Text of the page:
"A single mother's personal, unflinching look at America's class divide, a description of the tightrope many families walk just to get by, and a reminder of the dignity of all work."
—President Barack Obama, "Obama's 2019 Summer Reading List"
-President Barack Obama, Summer Reading List (2019)
-Finalist for Goodreads Choice Awards, Memoir & Autobiography
-Amazon: Top 100 Books of 2019, Best Nonfiction of 2019, Best Biographies and Memoirs of 2019
-New York Times, 100 Notable Books of 2019
-Washington Post, 50 Notable Works of Nonfiction (2019)
-Forbes, Most Anticipated Books of the Year
-Glamour, Best Books of the Year
-Time, 11 New Books to Read This January
-Vulture, 8 New Books You Should Read This January
-Thrillist, All the Books We Can't Wait to Read in 2019
-USA Today, 5 New Books Not to Miss
-Amazon, Best Books of the Month
-Detroit News, New Books to Look Forward to in 2019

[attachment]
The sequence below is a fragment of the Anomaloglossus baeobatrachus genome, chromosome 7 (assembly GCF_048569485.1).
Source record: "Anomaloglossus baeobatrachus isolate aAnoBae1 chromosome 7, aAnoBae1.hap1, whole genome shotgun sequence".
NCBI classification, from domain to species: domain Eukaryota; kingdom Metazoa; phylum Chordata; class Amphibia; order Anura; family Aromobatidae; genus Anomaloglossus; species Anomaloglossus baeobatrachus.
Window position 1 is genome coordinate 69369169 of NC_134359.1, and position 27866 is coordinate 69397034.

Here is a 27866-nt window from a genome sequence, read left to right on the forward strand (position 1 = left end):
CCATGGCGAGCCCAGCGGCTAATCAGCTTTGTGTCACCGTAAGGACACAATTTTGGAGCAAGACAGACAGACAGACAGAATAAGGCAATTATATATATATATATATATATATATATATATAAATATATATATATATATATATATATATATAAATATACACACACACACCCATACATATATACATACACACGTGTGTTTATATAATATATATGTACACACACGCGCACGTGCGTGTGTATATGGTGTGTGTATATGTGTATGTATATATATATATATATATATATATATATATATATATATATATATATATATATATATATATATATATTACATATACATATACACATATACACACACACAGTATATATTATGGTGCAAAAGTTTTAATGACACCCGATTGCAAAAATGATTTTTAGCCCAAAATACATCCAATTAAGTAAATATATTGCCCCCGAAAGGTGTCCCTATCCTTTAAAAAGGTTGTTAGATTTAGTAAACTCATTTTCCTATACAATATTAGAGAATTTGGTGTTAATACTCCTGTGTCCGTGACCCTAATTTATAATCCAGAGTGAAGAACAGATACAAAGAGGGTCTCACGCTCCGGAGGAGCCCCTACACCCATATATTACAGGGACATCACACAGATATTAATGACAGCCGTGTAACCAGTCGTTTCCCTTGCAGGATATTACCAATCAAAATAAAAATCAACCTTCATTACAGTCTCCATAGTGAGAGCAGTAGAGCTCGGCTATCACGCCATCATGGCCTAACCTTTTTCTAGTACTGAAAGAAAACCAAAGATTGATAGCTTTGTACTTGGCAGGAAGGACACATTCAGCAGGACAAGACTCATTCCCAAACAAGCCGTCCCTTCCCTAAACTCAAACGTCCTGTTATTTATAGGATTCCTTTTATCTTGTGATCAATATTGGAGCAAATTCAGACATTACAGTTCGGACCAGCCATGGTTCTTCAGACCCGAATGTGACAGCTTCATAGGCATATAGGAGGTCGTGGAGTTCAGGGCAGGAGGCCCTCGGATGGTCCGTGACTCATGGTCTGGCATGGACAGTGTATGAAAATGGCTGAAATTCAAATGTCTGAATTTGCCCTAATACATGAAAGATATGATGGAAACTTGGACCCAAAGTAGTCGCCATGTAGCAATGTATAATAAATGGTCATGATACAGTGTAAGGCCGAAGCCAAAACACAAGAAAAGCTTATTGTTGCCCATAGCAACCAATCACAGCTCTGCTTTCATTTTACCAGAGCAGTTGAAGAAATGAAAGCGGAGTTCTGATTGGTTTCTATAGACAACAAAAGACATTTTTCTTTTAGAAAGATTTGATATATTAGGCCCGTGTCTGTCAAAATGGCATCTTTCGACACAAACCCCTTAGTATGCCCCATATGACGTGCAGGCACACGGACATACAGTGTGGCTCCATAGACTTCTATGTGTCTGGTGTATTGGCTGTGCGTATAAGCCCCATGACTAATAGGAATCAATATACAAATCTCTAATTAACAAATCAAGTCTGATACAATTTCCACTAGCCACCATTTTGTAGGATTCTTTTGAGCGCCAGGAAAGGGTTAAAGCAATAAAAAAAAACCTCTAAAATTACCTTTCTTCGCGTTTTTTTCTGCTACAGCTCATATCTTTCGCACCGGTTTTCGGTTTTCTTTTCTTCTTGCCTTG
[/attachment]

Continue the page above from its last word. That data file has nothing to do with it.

-The Missoulian, Best Books of the Month
-San Diego Entertainer, Books to Kick Off Your New Year
-People, Perfect for Your Book Club
-Boston.com, 20 Books to Look Out for in 2019
-Hello Giggles, Best New Books to Read This Week
-Newsweek, Best Books of 2019 So Far
-CNN Travel, Books You Should Read This Summer
-Mental Floss, Summer Reading List
-BookTribe, Books That Will Make You Look Smart at the Beach!
"More than any book in recent memory, Land nails the
sheer terror that comes with being poor, the exhausting vigilance of knowing
that any misstep or twist of fate will push you deeper into the hole."
—The Boston Globe
"Stephanie Lands memoir [Maid
] is a bracing one."—The Atlantic
"An eye-opening journey into the lives of the working poor."
—People, Perfect for Your Book Club
"The particulars of Land's struggle are sobering, but
it's the impression of precariousness that is most memorable."
—The New Yorker
"[Land's] book has the needed quality of reversing the direction of the gaze. Some people who employ domestic labor will read her account. Will they see themselves in her descriptions of her clients? Will they offer their employees the meager respect Land fantasizes about? Land survived the hardship of her years as a maid, her body exhausted and her brain filled with bleak arithmetic, to offer her testimony. It's worth listening to."